Archbishop Alen, who had been a chief agent in the removal of his father, and who was trying to escape from Clontarf, was driven back, and in the attempt to seize him he was either designedly or accidentally killed.

The insurrection, though a serious one and prolonged for three years, was destined to failure from the first. The high traditions of his family, the sympathy felt for his anxieties, and his personal beauty attracted to Thomas the affections of the populace, but the great lords stood aloof. The Butlers refused to join him and wasted Kildare, though Thomas offered, if successful, to halve the kingdom with the son of the Earl of Ossory.

His assault on Dublin Castle was repulsed, and he narrowly escaped capture in the Abbey of Grey Friars in Francis Street. The promised help from Scotland and Spain showed no sign of coming, and an excommunication from the Pope for the murder of Archbishop Alen by his followers weakened his cause in the eyes of his countrymen.

There were tidings of the return of Sir William Skeffington (called "The Gunner," from having been Master of the Ordnance under Henry VIII) with an English army. Though this was held up by storms under Lambey Island, Sir William Brereton succeeded in landing with a portion of the troops, while Skeffington, whose age and weakness were not suited to prompt action, failed in an attempt to go round by Waterford. Offaly had then an army of 7000 men, and after intercepting Brereton he fell back on Maynooth, on which Skeffington did not march until March in the following year, 1535.

Thomas is described as “a man of great natural beauty, of stature tall and personable, in countenance amiable, a fair face and somewhat ruddy.” He possessed the rich utterance of his countrymen, and is said to have been “of nature flexible and kind, very soon carried where he fancied; in matters of importance an headlong hotspur, yet nathless taken for a young man not devoid of wit, were it not, as it fell out in the end, that a fool had the keeping thereof.” He was a youth who in quiet times would have been beloved, but scarce fitted to lead a forlorn hope.

The chief event of the year was the fall of Maynooth Castle, which Lord Offaly, who was now tenth Earl of Kildare, had strongly fortified. It might have proved impregnable even to Skeffington’s heavy artillery, had it not been betrayed by its governor, Christopher Parese, the foster-brother of the Earl, whom he had left in command while he went into Offaly to raise additional forces. This unusual act of treachery on the part of a foster-brother—considered the most sacred of Irish relationships—was fitly rewarded by Parese’s execution by the Government, his “voluntary service” being even to the captors “so thankless and unsavoury that it stinketh.” But his head did not fall alone; twenty-five of the defenders were beheaded and one was hanged “for the dread and example of others,” an act cynically spoken of in the State Papers as “The Pardon of Maynooth.” The great spoil taken shows that Maynooth was one of the richest earls’ houses under the crown of England. Beds, hangings of silk, plate, garments, and furniture were in abundance. The stout towers still remaining prove the great original strength of the castle.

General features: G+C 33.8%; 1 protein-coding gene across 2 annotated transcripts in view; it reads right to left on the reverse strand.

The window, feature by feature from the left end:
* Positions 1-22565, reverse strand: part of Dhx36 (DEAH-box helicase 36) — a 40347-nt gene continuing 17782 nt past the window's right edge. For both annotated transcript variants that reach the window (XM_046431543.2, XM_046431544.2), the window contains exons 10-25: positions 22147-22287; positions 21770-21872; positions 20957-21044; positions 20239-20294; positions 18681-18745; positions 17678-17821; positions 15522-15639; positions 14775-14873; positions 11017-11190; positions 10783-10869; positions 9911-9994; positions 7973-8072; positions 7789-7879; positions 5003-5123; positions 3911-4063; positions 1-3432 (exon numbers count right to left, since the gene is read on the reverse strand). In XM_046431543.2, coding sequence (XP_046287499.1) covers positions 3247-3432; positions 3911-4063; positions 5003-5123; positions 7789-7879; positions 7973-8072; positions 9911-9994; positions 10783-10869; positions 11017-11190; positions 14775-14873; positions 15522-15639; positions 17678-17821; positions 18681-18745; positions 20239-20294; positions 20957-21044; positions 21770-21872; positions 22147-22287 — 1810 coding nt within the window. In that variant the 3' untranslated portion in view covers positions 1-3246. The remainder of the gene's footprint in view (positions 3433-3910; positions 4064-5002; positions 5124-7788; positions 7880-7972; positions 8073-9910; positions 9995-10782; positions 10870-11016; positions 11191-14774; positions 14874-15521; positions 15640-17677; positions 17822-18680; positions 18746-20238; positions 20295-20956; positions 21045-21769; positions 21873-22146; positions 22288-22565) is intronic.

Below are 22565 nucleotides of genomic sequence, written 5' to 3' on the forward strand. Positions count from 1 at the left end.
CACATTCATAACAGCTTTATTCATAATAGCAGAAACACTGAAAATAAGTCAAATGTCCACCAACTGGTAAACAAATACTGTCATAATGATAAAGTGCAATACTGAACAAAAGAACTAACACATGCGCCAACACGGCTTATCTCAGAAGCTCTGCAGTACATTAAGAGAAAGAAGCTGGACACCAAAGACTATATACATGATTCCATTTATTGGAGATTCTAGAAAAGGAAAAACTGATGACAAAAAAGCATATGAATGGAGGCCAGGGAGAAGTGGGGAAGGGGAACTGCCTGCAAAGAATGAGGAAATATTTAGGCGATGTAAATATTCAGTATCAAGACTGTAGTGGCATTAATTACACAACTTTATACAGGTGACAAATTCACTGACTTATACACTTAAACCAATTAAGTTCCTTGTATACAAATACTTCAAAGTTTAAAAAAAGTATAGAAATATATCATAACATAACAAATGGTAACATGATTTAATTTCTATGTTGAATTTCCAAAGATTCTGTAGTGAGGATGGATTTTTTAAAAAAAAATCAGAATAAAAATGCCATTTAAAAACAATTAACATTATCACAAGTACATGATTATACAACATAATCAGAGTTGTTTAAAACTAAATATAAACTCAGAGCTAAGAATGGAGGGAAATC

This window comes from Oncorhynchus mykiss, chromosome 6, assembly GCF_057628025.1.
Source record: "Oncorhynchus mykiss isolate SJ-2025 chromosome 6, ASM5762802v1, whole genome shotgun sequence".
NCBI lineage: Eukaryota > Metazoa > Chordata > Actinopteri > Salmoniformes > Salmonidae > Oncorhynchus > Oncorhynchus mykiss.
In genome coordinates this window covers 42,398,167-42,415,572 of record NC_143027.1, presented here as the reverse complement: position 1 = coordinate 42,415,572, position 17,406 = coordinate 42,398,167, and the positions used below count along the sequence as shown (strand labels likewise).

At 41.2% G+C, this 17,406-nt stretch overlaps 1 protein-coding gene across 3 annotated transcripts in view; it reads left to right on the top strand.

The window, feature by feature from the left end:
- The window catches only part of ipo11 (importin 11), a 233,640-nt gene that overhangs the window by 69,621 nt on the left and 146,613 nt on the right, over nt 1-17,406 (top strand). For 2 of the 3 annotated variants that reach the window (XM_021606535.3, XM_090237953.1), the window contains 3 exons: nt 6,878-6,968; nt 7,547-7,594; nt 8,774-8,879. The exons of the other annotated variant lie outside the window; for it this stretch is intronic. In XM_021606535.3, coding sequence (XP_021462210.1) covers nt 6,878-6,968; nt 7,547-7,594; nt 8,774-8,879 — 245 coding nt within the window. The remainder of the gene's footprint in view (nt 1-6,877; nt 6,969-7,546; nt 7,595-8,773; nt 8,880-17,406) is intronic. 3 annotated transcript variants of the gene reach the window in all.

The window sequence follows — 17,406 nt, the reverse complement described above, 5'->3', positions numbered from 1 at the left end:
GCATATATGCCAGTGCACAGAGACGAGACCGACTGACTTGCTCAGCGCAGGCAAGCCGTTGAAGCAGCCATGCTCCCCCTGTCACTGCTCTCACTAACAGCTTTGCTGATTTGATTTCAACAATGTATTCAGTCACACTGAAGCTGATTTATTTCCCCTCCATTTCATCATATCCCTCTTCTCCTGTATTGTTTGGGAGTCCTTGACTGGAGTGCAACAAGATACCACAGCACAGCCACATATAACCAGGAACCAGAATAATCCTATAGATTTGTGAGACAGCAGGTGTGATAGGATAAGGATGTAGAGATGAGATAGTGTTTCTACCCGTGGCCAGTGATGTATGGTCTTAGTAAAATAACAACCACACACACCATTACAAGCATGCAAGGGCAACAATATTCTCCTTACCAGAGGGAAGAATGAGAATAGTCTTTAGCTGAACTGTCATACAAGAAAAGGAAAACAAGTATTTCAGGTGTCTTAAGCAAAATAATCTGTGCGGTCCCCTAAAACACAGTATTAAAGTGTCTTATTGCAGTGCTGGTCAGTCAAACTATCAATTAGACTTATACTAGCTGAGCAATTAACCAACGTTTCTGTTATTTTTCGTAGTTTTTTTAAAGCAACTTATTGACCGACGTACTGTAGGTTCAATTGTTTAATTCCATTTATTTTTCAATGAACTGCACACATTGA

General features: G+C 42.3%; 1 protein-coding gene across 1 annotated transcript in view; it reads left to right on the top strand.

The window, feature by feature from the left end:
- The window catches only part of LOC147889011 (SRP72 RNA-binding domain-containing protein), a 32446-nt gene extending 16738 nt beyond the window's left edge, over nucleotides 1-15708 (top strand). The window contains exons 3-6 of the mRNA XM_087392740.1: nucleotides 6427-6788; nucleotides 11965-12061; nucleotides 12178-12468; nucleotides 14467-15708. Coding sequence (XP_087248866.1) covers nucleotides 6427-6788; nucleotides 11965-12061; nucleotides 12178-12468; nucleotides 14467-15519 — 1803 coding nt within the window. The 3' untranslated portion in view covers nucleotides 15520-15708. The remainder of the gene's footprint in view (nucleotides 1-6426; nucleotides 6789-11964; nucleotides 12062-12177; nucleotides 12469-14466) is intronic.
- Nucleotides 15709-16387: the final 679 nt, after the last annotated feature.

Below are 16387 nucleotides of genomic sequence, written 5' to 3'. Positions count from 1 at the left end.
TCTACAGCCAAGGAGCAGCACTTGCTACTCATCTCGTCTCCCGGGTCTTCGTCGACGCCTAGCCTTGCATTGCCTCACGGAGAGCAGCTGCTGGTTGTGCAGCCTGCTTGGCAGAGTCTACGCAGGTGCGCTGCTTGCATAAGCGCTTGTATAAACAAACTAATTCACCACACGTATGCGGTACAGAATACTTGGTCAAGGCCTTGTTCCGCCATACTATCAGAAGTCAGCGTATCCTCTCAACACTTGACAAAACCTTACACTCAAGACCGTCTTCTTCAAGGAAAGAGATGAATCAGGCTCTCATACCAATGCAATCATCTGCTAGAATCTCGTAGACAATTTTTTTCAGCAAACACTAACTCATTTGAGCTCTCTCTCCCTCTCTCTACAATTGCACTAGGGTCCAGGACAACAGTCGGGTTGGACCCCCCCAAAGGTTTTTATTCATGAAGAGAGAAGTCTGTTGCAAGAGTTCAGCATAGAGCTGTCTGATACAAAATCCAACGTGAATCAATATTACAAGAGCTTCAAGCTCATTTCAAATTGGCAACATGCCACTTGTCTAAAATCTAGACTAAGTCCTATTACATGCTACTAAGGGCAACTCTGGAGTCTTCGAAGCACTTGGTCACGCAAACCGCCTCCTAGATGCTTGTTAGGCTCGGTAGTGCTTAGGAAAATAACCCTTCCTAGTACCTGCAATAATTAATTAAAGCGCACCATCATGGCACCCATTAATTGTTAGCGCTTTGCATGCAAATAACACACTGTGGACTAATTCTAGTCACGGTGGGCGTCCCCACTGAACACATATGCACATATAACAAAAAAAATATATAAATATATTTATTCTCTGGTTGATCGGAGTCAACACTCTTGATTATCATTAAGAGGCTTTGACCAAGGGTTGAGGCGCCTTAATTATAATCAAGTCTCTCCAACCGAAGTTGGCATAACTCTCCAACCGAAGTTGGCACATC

After the fall of Maynooth hope was at an end, and the army of kerne “melted away from the Earl like a snowdrift.” He made an attempt to sail into Spain, but O’Brien dissuaded him, and he could do no more than keep up a desultory warfare with the help of O’Brien and O’Conor Faly, who held to him when O’More and MacMorrogh submitted and the head of the Keatings called off his clansmen.

The rebellion would probably have been suppressed more quickly but for the slow feebleness of Skeffington, who died in 1535. But the arrival of Lord Leonard Grey as Marshal of the army hastened events. He landed in July 1535, and found Earl Thomas, who was his step-nephew, entrenched in a strong house of earth, so ditched and watered that it seemed well nigh impregnable, hidden in a wood. This he burned and destroyed, and very soon afterward Lord Thomas sent in his submission and surrendered to Grey and Lord Butler.